-Gene

Jicko
01-18-2008, 11:55 AM
I know it was stupid but with some adrenaline and my own anger I gave him the finger back as well (he could plainly see why I had to avoid getting hit hard) and that started an unfortunate sequence of events ....

If you cannot control your own adrenaline rush, you are better off WITHOUT a gun.

Stay in your car as long as possible even if you car is disabled. It would take someone quite sometime to be able to get to you if you lock yourself in. Also, start long honking to get attention (or SOS pattern). And of course..... call for help.....

FlyingPen
01-18-2008, 12:10 PM
I don't know, I think flipping off someone who flipped me off isn't that terrible at least IMO. I'm not perfect but I"m not very hot tempered person at all.

I guess the bigger question is then, why do people carry trunk guns if it seems like there's never a valid legal reason to ever use them.

MudCamper
01-18-2008, 12:19 PM
There are several threads open right now all about either open carry and/or transporting firearms. Road rage issues aside, go here for the firearms legal stuff: http://www.calguns.net/calgunforum/showthread.php?t=82922

Rob P.
01-18-2008, 12:21 PM
"Trunk guns" are actually TRUCK guns. They are carried by people who need them. For instance, ranchers carry them because they may occasionally run across injured animals or predators.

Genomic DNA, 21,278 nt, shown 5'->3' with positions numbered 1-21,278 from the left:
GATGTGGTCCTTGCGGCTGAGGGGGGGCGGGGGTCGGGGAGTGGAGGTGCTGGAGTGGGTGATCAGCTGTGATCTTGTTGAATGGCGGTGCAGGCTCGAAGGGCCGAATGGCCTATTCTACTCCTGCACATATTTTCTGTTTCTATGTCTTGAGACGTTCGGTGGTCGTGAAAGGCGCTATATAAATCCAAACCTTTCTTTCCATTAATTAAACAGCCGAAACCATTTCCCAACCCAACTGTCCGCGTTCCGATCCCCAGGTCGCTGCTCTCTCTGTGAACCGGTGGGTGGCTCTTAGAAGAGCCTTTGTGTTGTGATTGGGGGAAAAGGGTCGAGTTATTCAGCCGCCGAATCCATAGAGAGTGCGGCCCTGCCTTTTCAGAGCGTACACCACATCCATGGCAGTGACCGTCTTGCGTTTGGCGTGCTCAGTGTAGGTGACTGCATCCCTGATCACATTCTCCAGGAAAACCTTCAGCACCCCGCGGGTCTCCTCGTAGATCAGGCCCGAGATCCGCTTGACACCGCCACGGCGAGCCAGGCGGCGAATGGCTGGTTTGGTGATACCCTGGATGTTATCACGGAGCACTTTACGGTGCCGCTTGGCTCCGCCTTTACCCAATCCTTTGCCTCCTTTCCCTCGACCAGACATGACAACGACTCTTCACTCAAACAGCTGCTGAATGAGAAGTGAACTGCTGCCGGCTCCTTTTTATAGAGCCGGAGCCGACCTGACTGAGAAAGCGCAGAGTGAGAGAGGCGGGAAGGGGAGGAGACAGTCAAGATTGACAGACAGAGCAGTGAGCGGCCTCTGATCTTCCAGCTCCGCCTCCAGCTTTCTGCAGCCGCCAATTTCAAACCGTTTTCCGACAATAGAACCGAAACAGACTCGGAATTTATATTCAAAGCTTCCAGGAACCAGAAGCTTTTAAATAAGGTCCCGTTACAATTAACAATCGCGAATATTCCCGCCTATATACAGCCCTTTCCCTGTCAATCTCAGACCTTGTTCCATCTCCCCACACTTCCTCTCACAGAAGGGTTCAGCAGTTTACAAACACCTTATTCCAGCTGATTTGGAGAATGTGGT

Trunk guns are for gangbangers.

FlyingPen
01-18-2008, 12:23 PM
So basically, as far as trunk guns go, there is never a legal reason to have one/use then? It seems from reading threads, a lot of calgunners still do?

hoffmang
01-18-2008, 12:24 PM
Trunk guns are for gangbangers.

Glad to know I'm a gangbanger. :rolleyes:

There are quite a few uses of trunk guns. I didn't have mine the other day when a deer had been hit in the road. More importantly, how are you going to feel if you are at work or the mall and there is a problem that only a gun can help?

The point of having a trunk gun is that life is unpredictable and CCWs aren't always widely available. On that note, don't assume you'll be turned down for a CCW in your county.

-Gene

Rob P.
01-18-2008, 12:25 PM
Glad to know I'm a gangbanger. :rolleyes:

There are quite a few uses of trunk guns. I didn't have mine the other day when a deer had been hit in the road. More importantly, how are you going to feel if you are at work or the mall and there is a problem that only a gun can help?